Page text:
Smoking Jacket or Tuxedo? Discerning the Difference
“Smoking or non-smoking?”
In a bygone era, such a question may have determined whether you wished to light a Marlboro between your appetizer and entrée course. But in today’s tobacco-free world, its most relevant use may be differentiating between whether a formal garment is a smoking jacket or a genuine tuxedo.
To begin, we’ll state the most obvious difference: as the name would imply, a smoking jacket is a single item of clothing, while the tuxedo is a two-piece suit, consisting of a tuxedo jacket and tuxedo pants. However, as we’ll discover the smoking jacket and tuxedo jacket were once synonymous before going their own way.
As the eminent menswear writer G. Bruce Boyer recalls in his 2015 book True Style, the smoking jacket emerged in Britain in the 1870s as a hip-length coat men would don for cigar-smoking sessions following dinner, in order to spare their long tail coats from the noxious fumes (their lungs were not so lucky). The emphasis here being on “hip-length,” making smoking jackets considerably shorter than the jackets men wore as part of two-piece evening suits, at that time.
While some of these jackets were made from colorful velvets or silks, others were cut from the same black broadcloth typical of the Victorian age. They might have looked similar to the tuxedo jackets worn today, but with one key difference—they were never to be worn outside of the home.
How and when the smoking jacket stepped out is a matter of debate, but the village of Tuxedo Park, New York, appears to have been its epicenter. While accounts differ, they all involve members of the Tuxedo Park Club attending a gathering in the UK where the Prince of Wales and other attendees sported short smoking jackets, inspiring the visiting Yanks to repeat the move at home, and in the process gave the garment its stateside name.
Further aided by the future King Edward VIII’s adoption of the style, the smoking jacket was soon triumphant on both sides of the Atlantic, replacing trouser and tails. In doing so, it was codified as a suit, made from matching fabric—typically wool or a wool-mohair blend, rendered in either black or midnight blue—becoming the tuxedo we recognize today. The uniformity of the two pieces that make the full garment was further expressed by its “facings,” the contrasting silk fabric that is seen on the peak or shawl lapels of the jackets or as a lengthwise stripe on the trousers.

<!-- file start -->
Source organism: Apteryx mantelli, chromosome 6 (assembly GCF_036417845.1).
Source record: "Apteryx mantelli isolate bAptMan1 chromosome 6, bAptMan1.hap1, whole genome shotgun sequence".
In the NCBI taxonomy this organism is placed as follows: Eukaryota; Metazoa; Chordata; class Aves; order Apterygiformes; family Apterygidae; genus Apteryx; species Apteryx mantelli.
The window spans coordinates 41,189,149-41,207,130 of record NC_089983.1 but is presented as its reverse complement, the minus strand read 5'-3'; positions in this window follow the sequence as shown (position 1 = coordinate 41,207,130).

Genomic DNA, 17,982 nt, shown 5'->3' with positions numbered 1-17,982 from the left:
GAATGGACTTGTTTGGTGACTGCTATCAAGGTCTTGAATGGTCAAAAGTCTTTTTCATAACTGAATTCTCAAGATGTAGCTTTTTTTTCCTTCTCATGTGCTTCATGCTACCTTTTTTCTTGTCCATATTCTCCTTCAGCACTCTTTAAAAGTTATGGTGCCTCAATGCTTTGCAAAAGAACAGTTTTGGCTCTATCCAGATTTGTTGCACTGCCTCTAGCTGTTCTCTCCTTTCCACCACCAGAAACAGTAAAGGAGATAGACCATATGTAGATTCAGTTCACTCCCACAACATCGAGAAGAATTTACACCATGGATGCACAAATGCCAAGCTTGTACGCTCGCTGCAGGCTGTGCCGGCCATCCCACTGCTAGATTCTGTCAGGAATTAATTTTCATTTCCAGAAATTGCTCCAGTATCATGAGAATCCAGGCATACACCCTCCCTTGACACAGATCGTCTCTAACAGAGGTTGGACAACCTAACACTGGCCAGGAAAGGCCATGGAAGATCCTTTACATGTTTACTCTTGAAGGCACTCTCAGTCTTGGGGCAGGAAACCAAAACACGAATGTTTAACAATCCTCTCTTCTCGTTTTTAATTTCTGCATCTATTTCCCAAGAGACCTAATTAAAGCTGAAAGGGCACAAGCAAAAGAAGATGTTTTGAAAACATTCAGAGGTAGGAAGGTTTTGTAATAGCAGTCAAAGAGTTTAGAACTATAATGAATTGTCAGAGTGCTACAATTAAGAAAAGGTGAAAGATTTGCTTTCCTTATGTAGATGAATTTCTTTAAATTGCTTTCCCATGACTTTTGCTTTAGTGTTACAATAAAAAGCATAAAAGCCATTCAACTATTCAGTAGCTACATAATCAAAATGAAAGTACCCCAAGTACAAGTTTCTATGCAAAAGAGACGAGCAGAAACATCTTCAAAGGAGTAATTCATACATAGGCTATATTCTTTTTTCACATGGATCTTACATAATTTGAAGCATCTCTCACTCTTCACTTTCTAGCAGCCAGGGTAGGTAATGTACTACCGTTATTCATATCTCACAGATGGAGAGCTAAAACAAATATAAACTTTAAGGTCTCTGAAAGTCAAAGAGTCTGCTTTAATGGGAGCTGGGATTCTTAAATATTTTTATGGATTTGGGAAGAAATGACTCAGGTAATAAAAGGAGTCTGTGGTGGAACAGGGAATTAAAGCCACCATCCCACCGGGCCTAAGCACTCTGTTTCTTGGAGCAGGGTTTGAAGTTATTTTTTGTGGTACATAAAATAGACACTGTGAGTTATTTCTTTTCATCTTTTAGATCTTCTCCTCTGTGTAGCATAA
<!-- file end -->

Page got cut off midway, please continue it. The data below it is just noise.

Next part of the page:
The smoking jacket didn’t disappear but now stood apart as a single-piece garment that could be worn with contrasting trousers. In this way, it’s helpful to think that a tuxedo is to a suit as a smoking jacket is to a sportcoat.
And as such, you can have a bit more fun with a smoking jacket, with the opportunity to have it made in ivory silk for a tropical wedding, or in a bottle-green velvet for a holiday party. What’s worn below the smoking jacket is often a variation on tuxedo trousers, whether it’s the actual trousers borrowed from an existing tuxedo, or a pair of tartan wool trousers with a tuxedo-style silk stripe.
In closing, every man’s wardrobe should be stocked with a tuxedo, in the event of a late-breaking black-tie event or the sudden acquisition of opening-night opera tickets. The smoking jacket is not an essential—which is precisely why it can be so much fun.
Written for Cad & The Dandy by Eric Twardzik, a Boston-based writer focused on food, drink and classic men’s style. His work has featured on Vice.com, Robb Report, InsideHook and Ivy-Style.com, among many others.